Math Fact Strategy Guide:
Addition and Subtraction
(based on Teaching Student-Centered Mathematics, 2006)
An efficient strategy is one that can be done mentally and quickly. An efficient strategy is most useful to students when it is their own, built on and connected to concepts and relationships they already own. When students do not yet own efficient strategies, implementing premature drill and/or timed practice introduces no new learning and encourages students to resort to inefficient practices (such as counting on fingers). Premature drill and practice is a waste of time and frustrating for students. The vast majority of instructional time spent on math facts should be spent helping students to develop efficient strategies, and then learn to select and retrieve appropriate strategies based on the math facts to be solved. Brief daily strategy development instruction (5 minutes a day) is the best contributor to math fact mastery. Every student should be required to understand each strategy; however different students will adopt different strategies for the same collection of facts.
6 + 1
2 + 6
Count on from six.
*As students count on from the larger addend instead of counting all, they are ready to practice this strategy. This strategy can be extended to three-more-than, however students may have more efficient strategies for these facts.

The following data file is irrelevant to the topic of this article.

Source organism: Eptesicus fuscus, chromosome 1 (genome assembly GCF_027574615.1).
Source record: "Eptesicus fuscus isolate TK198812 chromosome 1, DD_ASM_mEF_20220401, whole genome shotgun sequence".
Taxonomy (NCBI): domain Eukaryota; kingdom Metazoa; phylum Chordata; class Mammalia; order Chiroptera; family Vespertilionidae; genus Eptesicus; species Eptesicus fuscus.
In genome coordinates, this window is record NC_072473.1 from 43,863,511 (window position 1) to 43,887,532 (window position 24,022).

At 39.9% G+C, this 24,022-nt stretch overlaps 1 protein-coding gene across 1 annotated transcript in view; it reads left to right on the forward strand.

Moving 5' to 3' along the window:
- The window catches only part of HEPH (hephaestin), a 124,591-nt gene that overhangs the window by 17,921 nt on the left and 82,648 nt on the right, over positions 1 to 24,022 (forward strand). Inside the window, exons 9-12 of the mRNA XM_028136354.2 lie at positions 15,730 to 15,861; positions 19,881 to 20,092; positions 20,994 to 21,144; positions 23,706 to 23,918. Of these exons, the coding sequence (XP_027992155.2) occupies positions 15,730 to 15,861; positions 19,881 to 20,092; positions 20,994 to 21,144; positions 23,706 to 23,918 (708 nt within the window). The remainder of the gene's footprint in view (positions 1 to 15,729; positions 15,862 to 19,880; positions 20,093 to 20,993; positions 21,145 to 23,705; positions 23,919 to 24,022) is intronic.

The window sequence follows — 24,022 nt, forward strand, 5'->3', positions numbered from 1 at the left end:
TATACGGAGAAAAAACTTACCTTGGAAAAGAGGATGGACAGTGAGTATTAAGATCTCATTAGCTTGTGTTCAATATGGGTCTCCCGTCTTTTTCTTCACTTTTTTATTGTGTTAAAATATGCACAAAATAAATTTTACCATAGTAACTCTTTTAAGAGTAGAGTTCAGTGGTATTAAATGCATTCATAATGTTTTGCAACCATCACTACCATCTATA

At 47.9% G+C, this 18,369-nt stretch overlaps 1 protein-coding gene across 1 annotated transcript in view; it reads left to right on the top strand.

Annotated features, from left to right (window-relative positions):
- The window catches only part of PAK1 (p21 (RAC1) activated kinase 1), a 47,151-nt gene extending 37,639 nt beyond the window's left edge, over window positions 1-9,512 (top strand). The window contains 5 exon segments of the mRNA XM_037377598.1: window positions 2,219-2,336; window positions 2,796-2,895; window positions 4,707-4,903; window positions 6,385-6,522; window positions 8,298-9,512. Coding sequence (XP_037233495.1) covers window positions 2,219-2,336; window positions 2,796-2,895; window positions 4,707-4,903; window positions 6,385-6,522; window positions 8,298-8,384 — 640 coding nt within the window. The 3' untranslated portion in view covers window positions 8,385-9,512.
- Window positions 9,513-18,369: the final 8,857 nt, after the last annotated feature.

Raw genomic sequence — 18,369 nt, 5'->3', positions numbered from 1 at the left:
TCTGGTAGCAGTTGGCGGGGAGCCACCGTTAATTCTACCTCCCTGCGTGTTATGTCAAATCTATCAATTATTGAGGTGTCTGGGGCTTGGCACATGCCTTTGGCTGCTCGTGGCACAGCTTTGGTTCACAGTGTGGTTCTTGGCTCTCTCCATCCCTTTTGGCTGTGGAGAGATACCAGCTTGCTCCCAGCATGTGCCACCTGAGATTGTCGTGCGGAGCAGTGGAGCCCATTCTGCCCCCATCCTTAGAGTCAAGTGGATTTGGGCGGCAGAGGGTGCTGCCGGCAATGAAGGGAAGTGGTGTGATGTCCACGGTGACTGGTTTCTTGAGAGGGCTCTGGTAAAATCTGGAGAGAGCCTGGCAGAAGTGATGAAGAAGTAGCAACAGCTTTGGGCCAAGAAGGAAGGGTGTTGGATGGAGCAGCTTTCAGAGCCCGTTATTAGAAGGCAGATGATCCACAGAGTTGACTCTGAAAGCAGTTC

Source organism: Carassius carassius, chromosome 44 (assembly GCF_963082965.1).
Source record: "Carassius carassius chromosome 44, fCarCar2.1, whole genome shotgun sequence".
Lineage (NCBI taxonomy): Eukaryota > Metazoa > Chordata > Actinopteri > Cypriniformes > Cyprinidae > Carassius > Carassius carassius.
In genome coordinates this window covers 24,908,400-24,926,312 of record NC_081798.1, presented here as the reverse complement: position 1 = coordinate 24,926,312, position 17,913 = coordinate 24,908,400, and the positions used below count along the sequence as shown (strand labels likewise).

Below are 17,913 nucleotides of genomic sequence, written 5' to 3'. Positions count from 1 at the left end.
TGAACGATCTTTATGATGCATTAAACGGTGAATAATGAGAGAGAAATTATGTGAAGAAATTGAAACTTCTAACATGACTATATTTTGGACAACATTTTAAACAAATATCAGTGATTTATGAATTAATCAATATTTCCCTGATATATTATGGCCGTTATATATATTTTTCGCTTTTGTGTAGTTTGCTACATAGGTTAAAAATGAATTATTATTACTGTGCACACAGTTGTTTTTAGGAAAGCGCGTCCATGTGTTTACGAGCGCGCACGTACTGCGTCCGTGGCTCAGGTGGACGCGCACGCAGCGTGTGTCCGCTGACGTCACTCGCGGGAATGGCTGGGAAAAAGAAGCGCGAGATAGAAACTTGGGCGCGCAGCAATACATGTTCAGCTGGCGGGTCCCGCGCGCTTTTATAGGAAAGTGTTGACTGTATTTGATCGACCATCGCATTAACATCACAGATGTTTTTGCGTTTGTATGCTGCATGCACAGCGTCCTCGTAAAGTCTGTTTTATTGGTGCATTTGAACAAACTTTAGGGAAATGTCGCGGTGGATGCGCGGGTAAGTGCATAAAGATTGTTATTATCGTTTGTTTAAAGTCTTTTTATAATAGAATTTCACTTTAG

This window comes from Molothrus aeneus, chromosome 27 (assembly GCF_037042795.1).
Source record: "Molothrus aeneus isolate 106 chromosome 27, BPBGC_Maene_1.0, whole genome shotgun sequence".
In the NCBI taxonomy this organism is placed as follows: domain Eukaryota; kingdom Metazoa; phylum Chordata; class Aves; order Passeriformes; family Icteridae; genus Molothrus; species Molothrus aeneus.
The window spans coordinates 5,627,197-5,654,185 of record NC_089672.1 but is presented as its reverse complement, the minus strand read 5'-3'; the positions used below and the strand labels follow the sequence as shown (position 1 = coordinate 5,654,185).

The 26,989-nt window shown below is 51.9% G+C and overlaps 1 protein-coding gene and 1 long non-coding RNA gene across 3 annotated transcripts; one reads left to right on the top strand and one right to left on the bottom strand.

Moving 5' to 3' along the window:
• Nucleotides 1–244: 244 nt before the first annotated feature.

7 + 0
0 + 4
Seven plus zero is still seven.
*Some children may overgeneralize the idea that addition answers are always bigger than the addend. This strategy is a good time to address this misconception.
2 + 2
7 + 7
*These ten facts (0+0 through 9+9) are fairly easy to learn and serve as anchors for many other facts.
4 + 5
6 + 4
Double the smaller number and add one.
Compensate addends to double the middle number (6+4=5+5)
*Some students may also double the larger number and subtract one. This strategy may be extended to doubles plus two or three.
9 + 2
8 + 3
Start with the larger addend, build partial sum up to ten, then add on the rest.
*Before using this strategy, students should own a variety of ways to compose and decompose 10.
As students learn and apply addition strategies, related subtraction facts should be addressed as a part/part/whole relationship. If “think-addition” is to be used effectively with students with subtraction, it is essential that related addition facts must be mastered first. Research shows that children learn very few, if any, subtraction facts without first mastering the related addition facts. If children are not thinking addition, they are most likely using inefficient practices such as “finger-counting” or “head-bobbing” to count.
Subtraction as Think-Addition
(selecting and/or combining appropriate addition strategies)
9 – 4
14 – 9
15 - 6
*Students must previously own efficient strategies for related addition facts to use this strategy effectively.
What goes with four to make nine?
Build up through ten: Nine and one more makes ten and four more (makes five) to get up to fourteen.
Back down through ten: Fifteen take off five gets you down to ten and take off one more to get to nine.
Taken from CCPS Basic Facts Resources.